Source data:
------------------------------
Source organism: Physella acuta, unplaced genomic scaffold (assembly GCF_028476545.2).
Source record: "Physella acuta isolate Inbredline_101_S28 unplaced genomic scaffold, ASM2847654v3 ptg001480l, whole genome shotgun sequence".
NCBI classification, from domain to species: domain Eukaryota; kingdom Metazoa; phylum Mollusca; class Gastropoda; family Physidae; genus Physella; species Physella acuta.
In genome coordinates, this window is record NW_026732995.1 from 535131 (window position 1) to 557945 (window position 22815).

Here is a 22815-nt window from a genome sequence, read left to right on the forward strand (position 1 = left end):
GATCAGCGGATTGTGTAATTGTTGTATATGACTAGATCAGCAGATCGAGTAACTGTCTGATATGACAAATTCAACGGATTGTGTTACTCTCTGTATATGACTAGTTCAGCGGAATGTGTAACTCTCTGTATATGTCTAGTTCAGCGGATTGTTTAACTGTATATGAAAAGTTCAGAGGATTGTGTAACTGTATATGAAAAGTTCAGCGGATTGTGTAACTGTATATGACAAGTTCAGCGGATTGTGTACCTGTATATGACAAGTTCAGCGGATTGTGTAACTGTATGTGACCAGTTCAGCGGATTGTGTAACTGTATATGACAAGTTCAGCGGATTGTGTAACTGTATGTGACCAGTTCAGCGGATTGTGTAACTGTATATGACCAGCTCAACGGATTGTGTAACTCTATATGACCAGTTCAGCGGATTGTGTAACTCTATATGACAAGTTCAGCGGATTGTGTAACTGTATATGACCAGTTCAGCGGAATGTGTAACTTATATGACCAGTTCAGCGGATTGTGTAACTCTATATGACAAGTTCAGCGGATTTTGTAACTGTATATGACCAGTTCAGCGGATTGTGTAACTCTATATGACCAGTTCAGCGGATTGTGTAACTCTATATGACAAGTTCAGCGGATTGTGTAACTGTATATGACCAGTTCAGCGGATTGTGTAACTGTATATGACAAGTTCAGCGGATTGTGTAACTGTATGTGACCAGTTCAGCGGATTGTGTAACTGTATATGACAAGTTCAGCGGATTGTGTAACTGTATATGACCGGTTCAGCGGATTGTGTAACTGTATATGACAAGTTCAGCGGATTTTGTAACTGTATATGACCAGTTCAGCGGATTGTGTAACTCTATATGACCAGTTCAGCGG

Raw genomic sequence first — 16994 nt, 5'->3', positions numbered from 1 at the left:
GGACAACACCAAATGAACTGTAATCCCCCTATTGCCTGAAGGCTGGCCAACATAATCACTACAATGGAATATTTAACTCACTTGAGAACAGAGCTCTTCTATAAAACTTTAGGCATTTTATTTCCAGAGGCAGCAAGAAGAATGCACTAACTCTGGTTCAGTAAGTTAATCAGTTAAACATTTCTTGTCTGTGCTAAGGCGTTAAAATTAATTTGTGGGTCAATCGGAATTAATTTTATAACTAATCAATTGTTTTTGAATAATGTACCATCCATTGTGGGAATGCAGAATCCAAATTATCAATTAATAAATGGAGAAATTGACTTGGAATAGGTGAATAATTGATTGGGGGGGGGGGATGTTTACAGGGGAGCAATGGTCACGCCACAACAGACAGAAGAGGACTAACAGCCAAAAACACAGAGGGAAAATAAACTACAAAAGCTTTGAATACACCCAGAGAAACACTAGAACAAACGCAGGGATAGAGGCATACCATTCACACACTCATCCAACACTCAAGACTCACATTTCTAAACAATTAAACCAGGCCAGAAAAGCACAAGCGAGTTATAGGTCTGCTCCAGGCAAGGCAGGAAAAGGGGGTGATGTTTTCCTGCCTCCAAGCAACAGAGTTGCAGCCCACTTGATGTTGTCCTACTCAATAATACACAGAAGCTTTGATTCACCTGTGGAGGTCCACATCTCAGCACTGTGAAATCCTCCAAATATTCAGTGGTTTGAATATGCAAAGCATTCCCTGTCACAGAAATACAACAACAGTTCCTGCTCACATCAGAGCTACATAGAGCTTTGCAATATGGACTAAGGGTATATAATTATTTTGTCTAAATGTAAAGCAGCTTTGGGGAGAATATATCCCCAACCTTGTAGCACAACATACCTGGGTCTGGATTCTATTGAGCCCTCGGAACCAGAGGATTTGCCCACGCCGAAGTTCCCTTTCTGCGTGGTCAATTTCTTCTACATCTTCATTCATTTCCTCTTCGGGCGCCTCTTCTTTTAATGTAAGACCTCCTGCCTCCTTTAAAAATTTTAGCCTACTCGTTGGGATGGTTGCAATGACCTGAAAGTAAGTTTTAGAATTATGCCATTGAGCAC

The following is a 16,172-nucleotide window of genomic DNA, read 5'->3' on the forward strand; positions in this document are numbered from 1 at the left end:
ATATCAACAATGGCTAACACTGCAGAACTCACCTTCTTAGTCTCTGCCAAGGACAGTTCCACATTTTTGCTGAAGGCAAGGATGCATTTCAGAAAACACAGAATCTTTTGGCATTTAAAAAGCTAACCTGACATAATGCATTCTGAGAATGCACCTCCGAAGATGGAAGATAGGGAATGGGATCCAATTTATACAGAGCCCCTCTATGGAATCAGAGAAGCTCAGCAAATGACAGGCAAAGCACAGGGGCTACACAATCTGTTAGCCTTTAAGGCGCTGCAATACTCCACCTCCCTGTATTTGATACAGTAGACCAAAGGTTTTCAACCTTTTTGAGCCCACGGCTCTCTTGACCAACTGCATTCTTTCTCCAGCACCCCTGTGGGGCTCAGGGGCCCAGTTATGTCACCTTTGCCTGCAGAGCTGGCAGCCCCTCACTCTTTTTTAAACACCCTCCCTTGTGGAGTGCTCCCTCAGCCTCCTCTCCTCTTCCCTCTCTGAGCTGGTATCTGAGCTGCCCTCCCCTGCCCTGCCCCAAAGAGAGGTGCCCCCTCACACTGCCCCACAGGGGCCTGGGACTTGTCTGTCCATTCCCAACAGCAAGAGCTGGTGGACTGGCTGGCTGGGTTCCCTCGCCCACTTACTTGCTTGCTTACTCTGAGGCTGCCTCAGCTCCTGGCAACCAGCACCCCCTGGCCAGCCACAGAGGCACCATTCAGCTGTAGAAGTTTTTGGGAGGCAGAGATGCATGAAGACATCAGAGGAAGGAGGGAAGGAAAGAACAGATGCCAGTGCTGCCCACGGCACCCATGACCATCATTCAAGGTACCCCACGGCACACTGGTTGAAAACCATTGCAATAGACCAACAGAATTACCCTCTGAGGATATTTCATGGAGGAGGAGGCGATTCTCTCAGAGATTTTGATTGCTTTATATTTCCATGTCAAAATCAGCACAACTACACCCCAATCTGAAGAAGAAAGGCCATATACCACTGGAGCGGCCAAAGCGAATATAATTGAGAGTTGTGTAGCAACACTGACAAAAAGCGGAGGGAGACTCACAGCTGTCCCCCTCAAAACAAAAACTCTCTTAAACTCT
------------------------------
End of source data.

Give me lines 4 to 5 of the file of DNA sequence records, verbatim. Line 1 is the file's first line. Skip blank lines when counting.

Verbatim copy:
In genome coordinates, this window is record NW_026732995.1 from 535131 (window position 1) to 557945 (window position 22815).

Here is a 22815-nt window from a genome sequence, read left to right on the forward strand (position 1 = left end):